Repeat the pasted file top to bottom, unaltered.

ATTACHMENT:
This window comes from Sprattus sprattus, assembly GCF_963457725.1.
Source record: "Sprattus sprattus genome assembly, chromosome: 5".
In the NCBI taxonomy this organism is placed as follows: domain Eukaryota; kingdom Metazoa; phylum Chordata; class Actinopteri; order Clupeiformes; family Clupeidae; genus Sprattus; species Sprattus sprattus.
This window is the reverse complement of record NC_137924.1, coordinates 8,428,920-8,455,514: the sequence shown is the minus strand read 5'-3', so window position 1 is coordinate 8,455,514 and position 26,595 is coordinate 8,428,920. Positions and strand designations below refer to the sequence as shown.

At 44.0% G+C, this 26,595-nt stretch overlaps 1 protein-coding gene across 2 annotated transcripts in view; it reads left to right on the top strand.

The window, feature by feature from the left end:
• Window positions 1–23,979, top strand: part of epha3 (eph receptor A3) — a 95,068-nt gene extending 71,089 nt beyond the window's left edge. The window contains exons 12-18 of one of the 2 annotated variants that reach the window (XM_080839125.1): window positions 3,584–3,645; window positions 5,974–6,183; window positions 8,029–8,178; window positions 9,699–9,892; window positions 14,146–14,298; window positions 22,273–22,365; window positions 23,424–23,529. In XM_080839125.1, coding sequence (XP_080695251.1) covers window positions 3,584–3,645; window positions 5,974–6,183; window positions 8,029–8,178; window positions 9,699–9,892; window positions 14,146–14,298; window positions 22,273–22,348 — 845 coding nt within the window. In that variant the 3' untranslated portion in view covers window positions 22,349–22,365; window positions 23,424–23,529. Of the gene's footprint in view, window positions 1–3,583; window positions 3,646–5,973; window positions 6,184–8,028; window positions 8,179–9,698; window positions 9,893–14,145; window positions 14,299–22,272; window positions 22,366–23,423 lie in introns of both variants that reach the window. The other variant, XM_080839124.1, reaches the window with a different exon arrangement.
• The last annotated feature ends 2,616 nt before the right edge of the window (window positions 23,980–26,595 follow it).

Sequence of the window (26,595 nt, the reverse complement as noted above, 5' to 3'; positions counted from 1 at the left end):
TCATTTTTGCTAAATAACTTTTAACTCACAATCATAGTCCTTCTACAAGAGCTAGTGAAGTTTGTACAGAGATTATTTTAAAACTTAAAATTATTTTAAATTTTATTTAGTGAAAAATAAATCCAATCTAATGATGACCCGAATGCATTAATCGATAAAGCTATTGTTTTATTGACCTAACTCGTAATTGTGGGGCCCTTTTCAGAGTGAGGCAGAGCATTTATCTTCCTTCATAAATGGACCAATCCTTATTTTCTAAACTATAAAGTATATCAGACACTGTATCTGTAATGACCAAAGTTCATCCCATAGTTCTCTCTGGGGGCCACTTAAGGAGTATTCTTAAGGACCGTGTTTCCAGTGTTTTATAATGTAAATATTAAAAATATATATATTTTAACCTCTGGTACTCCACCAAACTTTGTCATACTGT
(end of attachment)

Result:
This window comes from Sprattus sprattus, assembly GCF_963457725.1.
Source record: "Sprattus sprattus genome assembly, chromosome: 5".
In the NCBI taxonomy this organism is placed as follows: domain Eukaryota; kingdom Metazoa; phylum Chordata; class Actinopteri; order Clupeiformes; family Clupeidae; genus Sprattus; species Sprattus sprattus.
This window is the reverse complement of record NC_137924.1, coordinates 8,428,920-8,455,514: the sequence shown is the minus strand read 5'-3', so window position 1 is coordinate 8,455,514 and position 26,595 is coordinate 8,428,920. Positions and strand designations below refer to the sequence as shown.

At 44.0% G+C, this 26,595-nt stretch overlaps 1 protein-coding gene across 2 annotated transcripts in view; it reads left to right on the top strand.

The window, feature by feature from the left end:
• Window positions 1–23,979, top strand: part of epha3 (eph receptor A3) — a 95,068-nt gene extending 71,089 nt beyond the window's left edge. The window contains exons 12-18 of one of the 2 annotated variants that reach the window (XM_080839125.1): window positions 3,584–3,645; window positions 5,974–6,183; window positions 8,029–8,178; window positions 9,699–9,892; window positions 14,146–14,298; window positions 22,273–22,365; window positions 23,424–23,529. In XM_080839125.1, coding sequence (XP_080695251.1) covers window positions 3,584–3,645; window positions 5,974–6,183; window positions 8,029–8,178; window positions 9,699–9,892; window positions 14,146–14,298; window positions 22,273–22,348 — 845 coding nt within the window. In that variant the 3' untranslated portion in view covers window positions 22,349–22,365; window positions 23,424–23,529. Of the gene's footprint in view, window positions 1–3,583; window positions 3,646–5,973; window positions 6,184–8,028; window positions 8,179–9,698; window positions 9,893–14,145; window positions 14,299–22,272; window positions 22,366–23,423 lie in introns of both variants that reach the window. The other variant, XM_080839124.1, reaches the window with a different exon arrangement.
• The last annotated feature ends 2,616 nt before the right edge of the window (window positions 23,980–26,595 follow it).

Sequence of the window (26,595 nt, the reverse complement as noted above, 5' to 3'; positions counted from 1 at the left end):
TCATTTTTGCTAAATAACTTTTAACTCACAATCATAGTCCTTCTACAAGAGCTAGTGAAGTTTGTACAGAGATTATTTTAAAACTTAAAATTATTTTAAATTTTATTTAGTGAAAAATAAATCCAATCTAATGATGACCCGAATGCATTAATCGATAAAGCTATTGTTTTATTGACCTAACTCGTAATTGTGGGGCCCTTTTCAGAGTGAGGCAGAGCATTTATCTTCCTTCATAAATGGACCAATCCTTATTTTCTAAACTATAAAGTATATCAGACACTGTATCTGTAATGACCAAAGTTCATCCCATAGTTCTCTCTGGGGGCCACTTAAGGAGTATTCTTAAGGACCGTGTTTCCAGTGTTTTATAATGTAAATATTAAAAATATATATATTTTAACCTCTGGTACTCCACCAAACTTTGTCATACTGT